Obesity / Risk Involved /Mental HC

Links between obesity and mental health

Negative feelings fuel depression, and people often use food to self-medicate.

At a glance

  • Rather than focus on the end result of obesity, look at the patient's underlying emotional health.
  • Studies have found depression to correlate with the onset of obesity and obesity to predict the onset of depression.
  • If you suspect an overweight patient is struggling with a mental health issue, approach the possibility directly.
  • Obesity prevention is a public health issue because of the costs it creates for an already overburdened system.

Seventy-three million Americans are obese —a startling statistic that becomes more than a number in our day-to-day clinical lives as we treat patients suffering from the sequelae of this epidemic: gastroesophageal reflux disorder, diabetes, hypertension, polycystic ovary syndrome, infertility, gallbladder disease, osteoarthritis, and hyperlipidemia. Primary-care practitioners should be aware of a potential underlying cause of obesity: mental illness.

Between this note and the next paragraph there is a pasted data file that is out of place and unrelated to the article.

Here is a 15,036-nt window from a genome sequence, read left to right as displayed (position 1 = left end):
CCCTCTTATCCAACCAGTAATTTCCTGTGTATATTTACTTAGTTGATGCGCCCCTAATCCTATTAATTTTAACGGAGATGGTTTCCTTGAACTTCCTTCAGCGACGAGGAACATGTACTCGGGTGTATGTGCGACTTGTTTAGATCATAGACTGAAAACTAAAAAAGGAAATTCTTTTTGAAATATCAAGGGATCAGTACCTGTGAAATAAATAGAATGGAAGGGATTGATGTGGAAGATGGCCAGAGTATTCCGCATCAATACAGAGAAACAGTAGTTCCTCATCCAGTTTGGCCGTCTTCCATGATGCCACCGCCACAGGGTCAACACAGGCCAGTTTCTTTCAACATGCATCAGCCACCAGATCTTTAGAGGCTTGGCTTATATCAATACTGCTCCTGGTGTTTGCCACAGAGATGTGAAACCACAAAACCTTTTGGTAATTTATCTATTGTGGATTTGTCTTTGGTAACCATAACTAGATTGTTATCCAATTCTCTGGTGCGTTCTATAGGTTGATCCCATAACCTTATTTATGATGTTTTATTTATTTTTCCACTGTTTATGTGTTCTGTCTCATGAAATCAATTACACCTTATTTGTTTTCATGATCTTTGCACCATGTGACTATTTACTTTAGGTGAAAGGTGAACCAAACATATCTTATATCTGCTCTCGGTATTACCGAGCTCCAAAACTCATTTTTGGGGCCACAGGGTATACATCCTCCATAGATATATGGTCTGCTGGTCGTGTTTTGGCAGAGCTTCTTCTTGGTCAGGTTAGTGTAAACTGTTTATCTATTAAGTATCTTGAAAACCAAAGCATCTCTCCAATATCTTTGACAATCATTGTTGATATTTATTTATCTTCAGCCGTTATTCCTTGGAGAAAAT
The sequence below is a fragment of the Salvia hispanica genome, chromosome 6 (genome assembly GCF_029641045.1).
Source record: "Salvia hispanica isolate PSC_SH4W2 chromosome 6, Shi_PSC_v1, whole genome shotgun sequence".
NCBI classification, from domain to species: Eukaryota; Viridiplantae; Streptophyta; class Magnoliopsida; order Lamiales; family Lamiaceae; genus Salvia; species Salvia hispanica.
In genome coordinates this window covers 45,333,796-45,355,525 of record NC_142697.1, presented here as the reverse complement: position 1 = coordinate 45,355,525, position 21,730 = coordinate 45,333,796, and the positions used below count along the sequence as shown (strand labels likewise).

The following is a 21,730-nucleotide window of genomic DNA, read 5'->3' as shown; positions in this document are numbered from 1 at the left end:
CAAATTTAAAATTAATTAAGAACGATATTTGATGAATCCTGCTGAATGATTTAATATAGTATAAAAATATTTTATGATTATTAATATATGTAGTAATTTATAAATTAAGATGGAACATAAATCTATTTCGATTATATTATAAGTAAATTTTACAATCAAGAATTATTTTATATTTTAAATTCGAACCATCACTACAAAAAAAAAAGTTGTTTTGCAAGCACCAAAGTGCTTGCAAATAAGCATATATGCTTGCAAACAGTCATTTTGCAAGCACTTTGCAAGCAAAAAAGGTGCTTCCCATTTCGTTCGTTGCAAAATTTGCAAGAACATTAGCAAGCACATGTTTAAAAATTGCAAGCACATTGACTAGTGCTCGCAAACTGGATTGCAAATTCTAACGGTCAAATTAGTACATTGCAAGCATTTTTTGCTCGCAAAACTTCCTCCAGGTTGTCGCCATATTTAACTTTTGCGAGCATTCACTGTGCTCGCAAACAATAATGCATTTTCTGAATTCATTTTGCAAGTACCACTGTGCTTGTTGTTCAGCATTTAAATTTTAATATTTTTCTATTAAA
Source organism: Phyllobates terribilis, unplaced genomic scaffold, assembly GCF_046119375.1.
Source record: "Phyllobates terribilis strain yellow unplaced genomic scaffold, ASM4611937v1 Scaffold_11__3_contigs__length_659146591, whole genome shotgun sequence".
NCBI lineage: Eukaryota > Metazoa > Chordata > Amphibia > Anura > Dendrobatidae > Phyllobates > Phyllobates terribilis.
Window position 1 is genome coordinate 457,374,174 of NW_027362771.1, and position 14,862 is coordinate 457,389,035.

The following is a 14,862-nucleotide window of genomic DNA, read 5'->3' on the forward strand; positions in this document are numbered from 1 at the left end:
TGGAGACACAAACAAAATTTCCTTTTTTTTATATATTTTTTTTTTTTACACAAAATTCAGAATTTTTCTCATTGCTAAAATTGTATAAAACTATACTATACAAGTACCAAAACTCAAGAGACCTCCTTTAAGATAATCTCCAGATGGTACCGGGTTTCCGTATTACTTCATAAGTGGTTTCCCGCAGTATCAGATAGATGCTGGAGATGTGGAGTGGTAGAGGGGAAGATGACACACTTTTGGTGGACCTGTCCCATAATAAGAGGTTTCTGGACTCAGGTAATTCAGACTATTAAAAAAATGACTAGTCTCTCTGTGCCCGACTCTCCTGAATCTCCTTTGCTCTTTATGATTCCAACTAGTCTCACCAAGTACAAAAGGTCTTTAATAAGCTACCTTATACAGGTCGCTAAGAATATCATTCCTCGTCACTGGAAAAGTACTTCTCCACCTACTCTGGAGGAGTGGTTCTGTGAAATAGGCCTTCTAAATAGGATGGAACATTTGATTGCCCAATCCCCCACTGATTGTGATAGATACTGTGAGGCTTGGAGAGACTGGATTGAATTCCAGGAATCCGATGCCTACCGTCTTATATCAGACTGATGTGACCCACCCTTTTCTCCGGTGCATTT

Recent studies have shown that many cases of obesity are the result of such mental illnesses as depression, anxiety, post-traumatic stress disorder (PTSD), binge eating disorder, and night eating syndrome. In a busy clinic it's difficult even to begin to unearth and address these factors when the purpose of the patient's appointment is chronic illness management. However, instead of focusing on the end result of obesity, we may be of greater assistance to our patients by looking at their underlying emotional health and intervening as appropriate.